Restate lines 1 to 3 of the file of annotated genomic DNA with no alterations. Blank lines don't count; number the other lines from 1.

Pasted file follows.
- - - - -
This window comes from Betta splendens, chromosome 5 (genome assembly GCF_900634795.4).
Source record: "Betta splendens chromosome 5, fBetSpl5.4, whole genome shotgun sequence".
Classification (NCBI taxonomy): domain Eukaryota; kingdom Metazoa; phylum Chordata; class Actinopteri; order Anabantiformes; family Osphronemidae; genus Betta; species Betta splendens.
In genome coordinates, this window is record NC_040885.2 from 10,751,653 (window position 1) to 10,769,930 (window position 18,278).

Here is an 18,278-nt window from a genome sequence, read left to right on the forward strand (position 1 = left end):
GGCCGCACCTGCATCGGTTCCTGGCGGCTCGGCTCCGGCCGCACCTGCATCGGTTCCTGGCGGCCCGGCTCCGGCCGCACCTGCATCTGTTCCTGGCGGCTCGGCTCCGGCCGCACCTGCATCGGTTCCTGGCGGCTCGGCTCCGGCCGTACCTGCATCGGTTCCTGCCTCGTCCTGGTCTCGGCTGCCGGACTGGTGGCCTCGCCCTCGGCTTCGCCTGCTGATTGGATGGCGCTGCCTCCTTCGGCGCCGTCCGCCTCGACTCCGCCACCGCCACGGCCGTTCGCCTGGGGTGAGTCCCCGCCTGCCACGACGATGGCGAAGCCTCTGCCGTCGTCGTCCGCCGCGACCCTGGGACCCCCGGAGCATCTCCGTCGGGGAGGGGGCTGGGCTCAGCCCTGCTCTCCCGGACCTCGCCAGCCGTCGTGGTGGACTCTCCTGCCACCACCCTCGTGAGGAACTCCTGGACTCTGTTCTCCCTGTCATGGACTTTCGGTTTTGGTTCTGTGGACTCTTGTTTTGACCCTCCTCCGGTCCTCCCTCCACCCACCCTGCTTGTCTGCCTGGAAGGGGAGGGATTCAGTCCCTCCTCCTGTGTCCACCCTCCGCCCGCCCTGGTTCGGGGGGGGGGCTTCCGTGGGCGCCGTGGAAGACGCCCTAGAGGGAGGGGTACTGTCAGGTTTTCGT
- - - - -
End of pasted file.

This window comes from Betta splendens, chromosome 5 (genome assembly GCF_900634795.4).
Source record: "Betta splendens chromosome 5, fBetSpl5.4, whole genome shotgun sequence".
Classification (NCBI taxonomy): domain Eukaryota; kingdom Metazoa; phylum Chordata; class Actinopteri; order Anabantiformes; family Osphronemidae; genus Betta; species Betta splendens.